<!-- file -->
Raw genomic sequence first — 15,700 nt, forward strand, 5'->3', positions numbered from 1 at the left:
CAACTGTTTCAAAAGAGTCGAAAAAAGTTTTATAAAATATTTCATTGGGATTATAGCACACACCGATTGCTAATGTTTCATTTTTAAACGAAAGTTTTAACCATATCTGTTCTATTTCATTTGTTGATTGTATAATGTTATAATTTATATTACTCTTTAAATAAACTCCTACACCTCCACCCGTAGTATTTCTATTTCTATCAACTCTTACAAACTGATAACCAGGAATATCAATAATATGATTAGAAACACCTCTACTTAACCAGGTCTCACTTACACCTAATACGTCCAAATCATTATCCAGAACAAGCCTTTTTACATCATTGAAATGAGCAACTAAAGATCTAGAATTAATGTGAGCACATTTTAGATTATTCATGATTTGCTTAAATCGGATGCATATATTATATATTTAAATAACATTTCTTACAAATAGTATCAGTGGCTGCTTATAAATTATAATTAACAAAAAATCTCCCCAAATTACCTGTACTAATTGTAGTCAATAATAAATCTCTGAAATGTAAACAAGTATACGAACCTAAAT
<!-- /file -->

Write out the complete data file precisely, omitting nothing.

Raw genomic sequence first — 15,700 nt, forward strand, 5'->3', positions numbered from 1 at the left:
CAACTGTTTCAAAAGAGTCGAAAAAAGTTTTATAAAATATTTCATTGGGATTATAGCACACACCGATTGCTAATGTTTCATTTTTAAACGAAAGTTTTAACCATATCTGTTCTATTTCATTTGTTGATTGTATAATGTTATAATTTATATTACTCTTTAAATAAACTCCTACACCTCCACCCGTAGTATTTCTATTTCTATCAACTCTTACAAACTGATAACCAGGAATATCAATAATATGATTAGAAACACCTCTACTTAACCAGGTCTCACTTACACCTAATACGTCCAAATCATTATCCAGAACAAGCCTTTTTACATCATTGAAATGAGCAACTAAAGATCTAGAATTAATGTGAGCACATTTTAGATTATTCATGATTTGCTTAAATCGGATGCATATATTATATATTTAAATAACATTTCTTACAAATAGTATCAGTGGCTGCTTATAAATTATAATTAACAAAAAATCTCCCCAAATTACCTGTACTAATTGTAGTCAATAATAAATCTCTGAAATGTAAACAAGTATACGAACCTAAAT